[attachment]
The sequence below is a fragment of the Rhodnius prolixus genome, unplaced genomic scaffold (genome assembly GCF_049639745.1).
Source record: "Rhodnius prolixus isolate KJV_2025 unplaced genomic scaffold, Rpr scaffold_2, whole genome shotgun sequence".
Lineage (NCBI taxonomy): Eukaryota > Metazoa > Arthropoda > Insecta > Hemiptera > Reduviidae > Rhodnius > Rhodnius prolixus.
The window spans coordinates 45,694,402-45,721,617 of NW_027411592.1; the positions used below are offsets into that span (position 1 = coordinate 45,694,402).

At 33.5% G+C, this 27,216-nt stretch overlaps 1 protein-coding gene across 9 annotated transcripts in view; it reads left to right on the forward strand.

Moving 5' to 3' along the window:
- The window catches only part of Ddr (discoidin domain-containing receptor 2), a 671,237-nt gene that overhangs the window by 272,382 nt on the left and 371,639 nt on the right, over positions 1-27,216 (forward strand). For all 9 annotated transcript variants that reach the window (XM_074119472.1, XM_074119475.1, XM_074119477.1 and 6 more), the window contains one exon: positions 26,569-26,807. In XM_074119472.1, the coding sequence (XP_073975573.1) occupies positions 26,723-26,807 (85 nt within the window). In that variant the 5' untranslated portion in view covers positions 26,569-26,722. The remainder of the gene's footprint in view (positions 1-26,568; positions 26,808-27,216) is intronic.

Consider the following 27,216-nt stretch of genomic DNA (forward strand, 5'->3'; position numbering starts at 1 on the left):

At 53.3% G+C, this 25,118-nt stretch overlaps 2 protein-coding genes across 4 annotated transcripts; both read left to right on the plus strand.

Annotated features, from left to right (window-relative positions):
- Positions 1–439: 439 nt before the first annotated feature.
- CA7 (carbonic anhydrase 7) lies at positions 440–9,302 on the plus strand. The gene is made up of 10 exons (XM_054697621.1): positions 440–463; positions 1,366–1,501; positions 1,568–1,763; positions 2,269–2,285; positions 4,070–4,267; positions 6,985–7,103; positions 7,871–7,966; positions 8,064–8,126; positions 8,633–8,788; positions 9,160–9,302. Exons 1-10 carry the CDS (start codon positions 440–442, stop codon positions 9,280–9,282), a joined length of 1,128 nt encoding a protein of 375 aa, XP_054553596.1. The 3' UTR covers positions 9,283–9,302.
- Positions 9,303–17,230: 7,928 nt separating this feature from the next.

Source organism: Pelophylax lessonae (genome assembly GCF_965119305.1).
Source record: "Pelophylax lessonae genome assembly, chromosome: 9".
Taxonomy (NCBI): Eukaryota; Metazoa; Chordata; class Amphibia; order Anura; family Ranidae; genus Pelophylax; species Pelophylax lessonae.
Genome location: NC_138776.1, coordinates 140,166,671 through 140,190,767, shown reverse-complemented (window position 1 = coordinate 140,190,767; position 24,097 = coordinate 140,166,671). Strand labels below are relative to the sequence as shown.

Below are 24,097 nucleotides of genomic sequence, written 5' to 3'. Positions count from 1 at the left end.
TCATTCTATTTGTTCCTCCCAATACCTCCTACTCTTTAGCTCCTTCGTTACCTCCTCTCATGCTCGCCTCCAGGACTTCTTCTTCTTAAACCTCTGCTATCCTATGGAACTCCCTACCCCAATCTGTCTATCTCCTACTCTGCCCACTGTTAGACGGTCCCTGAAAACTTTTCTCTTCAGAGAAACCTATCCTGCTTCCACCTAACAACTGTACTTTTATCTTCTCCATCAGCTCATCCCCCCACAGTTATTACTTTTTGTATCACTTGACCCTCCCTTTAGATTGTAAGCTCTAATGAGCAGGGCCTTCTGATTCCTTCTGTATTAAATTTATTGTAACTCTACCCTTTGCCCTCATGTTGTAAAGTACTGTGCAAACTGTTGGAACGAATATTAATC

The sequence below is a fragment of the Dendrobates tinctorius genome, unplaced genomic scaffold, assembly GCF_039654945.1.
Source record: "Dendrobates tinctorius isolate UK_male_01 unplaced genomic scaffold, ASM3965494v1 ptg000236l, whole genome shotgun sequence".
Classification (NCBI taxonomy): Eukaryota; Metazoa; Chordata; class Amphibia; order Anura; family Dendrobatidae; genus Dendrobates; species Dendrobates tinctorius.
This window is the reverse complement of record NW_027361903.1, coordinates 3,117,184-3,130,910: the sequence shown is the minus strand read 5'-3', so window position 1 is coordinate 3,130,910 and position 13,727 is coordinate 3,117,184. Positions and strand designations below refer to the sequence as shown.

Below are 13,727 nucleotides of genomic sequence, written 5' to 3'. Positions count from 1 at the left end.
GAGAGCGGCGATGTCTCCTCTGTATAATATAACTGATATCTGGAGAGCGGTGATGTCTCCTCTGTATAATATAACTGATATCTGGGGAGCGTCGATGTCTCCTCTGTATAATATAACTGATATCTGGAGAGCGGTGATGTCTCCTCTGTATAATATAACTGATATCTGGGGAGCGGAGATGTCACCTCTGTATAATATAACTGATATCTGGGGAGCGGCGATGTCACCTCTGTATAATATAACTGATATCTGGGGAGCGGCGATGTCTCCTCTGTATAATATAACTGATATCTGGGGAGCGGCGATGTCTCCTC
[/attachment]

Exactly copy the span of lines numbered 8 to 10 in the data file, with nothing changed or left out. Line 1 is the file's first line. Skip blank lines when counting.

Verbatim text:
Consider the following 27,216-nt stretch of genomic DNA (forward strand, 5'->3'; position numbering starts at 1 on the left):

At 53.3% G+C, this 25,118-nt stretch overlaps 2 protein-coding genes across 4 annotated transcripts; both read left to right on the plus strand.

Annotated features, from left to right (window-relative positions):